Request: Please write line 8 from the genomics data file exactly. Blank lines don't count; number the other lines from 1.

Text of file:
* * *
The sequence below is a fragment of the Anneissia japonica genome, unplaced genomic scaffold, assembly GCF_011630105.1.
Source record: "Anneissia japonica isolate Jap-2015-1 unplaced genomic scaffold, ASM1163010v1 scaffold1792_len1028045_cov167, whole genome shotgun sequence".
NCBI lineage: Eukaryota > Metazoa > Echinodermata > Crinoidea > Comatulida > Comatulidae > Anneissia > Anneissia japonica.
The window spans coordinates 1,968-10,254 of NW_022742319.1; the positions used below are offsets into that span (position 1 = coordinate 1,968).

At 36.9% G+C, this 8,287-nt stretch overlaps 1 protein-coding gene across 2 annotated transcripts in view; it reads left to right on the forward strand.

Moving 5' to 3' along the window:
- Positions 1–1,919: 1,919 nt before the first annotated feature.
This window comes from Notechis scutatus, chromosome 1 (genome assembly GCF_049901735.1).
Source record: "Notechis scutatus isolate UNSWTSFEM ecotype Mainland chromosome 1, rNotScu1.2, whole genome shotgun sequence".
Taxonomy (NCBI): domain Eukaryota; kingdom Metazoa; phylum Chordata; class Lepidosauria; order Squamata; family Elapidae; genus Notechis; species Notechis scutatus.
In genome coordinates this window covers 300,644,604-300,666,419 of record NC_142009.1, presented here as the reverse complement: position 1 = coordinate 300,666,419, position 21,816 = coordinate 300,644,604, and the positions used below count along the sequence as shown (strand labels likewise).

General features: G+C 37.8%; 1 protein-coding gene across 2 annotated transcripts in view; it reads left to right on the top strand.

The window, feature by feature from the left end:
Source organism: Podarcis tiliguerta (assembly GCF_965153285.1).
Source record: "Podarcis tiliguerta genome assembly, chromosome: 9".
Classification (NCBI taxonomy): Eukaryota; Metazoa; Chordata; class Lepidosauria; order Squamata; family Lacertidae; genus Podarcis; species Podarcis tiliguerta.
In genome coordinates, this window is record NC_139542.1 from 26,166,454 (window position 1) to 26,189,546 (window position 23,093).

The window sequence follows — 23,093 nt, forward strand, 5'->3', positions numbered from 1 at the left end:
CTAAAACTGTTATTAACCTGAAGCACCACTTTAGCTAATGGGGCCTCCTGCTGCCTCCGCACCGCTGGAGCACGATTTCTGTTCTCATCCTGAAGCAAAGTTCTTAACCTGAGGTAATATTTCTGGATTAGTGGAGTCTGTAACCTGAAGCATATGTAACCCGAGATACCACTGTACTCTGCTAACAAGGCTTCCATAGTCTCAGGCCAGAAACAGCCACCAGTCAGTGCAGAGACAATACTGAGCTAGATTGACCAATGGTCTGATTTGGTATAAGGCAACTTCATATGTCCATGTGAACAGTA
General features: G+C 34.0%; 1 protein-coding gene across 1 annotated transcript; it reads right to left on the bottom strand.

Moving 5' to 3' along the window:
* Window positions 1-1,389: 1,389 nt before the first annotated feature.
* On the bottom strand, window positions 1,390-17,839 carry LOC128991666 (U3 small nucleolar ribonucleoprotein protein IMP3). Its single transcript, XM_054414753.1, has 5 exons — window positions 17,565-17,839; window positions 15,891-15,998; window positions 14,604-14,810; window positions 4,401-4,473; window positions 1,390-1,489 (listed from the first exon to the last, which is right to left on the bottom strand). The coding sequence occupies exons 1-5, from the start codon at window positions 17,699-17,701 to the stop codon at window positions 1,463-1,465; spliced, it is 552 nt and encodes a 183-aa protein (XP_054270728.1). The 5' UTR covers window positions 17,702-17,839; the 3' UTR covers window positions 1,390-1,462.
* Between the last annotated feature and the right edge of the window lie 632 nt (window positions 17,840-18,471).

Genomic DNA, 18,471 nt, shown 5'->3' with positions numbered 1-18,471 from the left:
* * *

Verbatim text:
This window comes from Notechis scutatus, chromosome 1 (genome assembly GCF_049901735.1).